That is a long story. Gathering the knowledge for my work with acoustic design has occupied me over the last few years. I learned by doing - step by step. For many years I was unsatisfied with my studio sound, and that's why I initiated these efforts. I read several books about general studio acoustic phenomena - for instance, about the physical laws of standing waves, and discovered that my room had enormous standing waves - additions and cancellations
However, the next step was, to gather basic knowledge about the function of
different types of sound-absorbers. Then I did hundreds of measurements to
work out the best positions for them. Next was to design and built various
absorbers to deal with the critical frequency areas. After installing one,
I would repeat the whole procedure of measuring to find out what effect
that particular absorber really had. So, after 2 or 3 years of this, I have
altered the acoustic of the room to its current, more or less acceptable,
state. But it's not finished yet.
I didn't use any professional tools for my measurements but rather created
the signals I needed myself;
Which computer program's menus did you use for the titles of The 5th Elephant.
I'm very pleased that you ask that, since you're the first to do so. I used the menus of Logic Audio. I thought, if I produce with a computer, why not refer directly to the actual composition software, especially since I find the menus of Logic very musical, not to say poetic. "Close Song without Save"- I think that's such a significant and affectionate title, or "Punch on the Fly", which somehow describes the way I work. I really think there's a strong connection between my music and the Logic menus. Maybe even a kind of affection for this particular programme, or at least an appreciation of its programmers. I guess Mr. Lengeling (the chief programmer of EMAGIC) doesn't even know that. Maybe he'd be happy about it. I've never thought of sending a CD to EMAGIC. But it's a secret reference to my favourite software.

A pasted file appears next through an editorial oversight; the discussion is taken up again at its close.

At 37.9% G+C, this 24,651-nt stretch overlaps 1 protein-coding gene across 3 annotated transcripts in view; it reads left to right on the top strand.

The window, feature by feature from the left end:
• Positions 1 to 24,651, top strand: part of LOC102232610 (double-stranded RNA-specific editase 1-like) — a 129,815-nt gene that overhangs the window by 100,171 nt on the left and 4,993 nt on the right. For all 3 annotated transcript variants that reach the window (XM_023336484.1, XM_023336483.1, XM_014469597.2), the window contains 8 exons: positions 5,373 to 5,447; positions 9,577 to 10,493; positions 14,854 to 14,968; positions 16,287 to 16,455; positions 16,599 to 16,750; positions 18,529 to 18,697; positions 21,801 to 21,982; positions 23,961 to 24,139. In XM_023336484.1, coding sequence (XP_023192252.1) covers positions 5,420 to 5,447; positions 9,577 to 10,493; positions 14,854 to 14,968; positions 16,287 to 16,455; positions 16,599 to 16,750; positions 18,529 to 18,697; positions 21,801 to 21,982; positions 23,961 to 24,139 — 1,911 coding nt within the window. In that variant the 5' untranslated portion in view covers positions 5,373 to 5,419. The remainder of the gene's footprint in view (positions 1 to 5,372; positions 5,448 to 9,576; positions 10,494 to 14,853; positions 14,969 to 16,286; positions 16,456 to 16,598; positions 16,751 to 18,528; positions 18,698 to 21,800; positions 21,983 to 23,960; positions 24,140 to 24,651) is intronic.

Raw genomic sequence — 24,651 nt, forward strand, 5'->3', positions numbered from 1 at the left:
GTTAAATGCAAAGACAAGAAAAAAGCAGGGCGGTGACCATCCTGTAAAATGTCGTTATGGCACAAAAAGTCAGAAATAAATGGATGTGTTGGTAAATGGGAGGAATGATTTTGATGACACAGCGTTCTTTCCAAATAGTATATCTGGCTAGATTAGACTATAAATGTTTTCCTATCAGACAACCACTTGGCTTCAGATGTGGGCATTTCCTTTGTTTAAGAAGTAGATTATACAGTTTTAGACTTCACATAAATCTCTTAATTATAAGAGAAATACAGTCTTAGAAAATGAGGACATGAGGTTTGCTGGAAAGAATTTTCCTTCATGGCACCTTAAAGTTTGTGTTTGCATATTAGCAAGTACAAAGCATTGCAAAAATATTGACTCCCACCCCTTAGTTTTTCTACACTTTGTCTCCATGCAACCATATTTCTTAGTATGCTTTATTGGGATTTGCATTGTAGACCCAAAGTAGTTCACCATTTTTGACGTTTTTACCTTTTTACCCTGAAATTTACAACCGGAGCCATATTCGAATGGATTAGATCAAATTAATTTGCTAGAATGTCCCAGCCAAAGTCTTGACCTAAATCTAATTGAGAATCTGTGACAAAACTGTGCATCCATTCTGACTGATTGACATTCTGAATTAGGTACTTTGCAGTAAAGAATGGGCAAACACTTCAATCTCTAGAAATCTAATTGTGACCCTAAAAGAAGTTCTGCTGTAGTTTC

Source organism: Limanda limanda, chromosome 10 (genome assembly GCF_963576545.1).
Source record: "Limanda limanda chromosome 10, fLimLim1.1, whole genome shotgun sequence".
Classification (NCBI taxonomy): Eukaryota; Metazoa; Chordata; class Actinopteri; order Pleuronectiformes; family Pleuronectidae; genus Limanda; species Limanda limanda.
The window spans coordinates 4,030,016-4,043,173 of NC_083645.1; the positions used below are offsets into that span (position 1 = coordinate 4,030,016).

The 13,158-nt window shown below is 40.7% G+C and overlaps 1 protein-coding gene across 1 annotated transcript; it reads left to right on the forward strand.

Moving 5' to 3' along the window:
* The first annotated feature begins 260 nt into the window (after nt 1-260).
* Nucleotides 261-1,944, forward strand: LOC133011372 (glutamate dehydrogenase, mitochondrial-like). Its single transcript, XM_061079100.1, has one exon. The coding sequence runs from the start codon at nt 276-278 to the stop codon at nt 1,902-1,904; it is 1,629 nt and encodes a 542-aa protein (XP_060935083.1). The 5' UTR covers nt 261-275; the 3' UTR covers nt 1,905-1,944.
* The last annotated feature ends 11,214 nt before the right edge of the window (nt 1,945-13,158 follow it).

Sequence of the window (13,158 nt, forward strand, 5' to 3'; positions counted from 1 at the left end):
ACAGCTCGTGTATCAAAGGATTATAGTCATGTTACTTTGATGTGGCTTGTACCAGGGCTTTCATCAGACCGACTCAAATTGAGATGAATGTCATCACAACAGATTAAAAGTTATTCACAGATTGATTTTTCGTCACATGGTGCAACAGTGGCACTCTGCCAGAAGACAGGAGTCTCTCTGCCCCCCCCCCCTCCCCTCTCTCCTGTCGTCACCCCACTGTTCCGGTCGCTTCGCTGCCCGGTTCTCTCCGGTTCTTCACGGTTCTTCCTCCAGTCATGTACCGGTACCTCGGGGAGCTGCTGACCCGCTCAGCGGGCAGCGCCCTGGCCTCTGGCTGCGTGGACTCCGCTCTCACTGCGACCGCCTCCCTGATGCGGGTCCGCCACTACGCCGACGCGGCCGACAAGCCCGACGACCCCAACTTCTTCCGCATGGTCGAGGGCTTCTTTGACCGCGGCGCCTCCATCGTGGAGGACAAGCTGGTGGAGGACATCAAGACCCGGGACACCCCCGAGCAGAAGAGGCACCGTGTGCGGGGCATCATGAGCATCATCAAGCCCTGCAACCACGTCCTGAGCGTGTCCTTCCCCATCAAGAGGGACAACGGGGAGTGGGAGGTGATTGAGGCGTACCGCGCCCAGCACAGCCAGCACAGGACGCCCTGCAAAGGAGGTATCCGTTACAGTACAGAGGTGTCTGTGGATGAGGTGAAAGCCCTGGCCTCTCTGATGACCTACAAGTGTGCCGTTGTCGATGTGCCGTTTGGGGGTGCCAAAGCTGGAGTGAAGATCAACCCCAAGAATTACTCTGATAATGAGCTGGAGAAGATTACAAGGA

Obviously the technological tools and techniques you worked with on Domestic Stories(1993) are very different from what was used on Lost in Rooms. Can you tell us what kind of technology were you using then and how it evolved to your current working environment?
During the process of composing "Domestic Stories". I made a complete sonic simulation, apart from Dagmar's voice and the electronic parts. Everything else was simulated using MIDI and samplers. This was recorded on an analogue 16-track Tascam. The MIDI tracks were then replaced by live musicians and the improvisations were synchronised. Sometimes I even used
the improvisations by themselves. It's always a problem to replace something in a demo version, because the rough mix already presents a compact idea. The guitar in track 3 for instance had the exact sound I wanted it to have even though it wasn't played live. Live instruments aren't always the better choice - it depends on what you want. And then -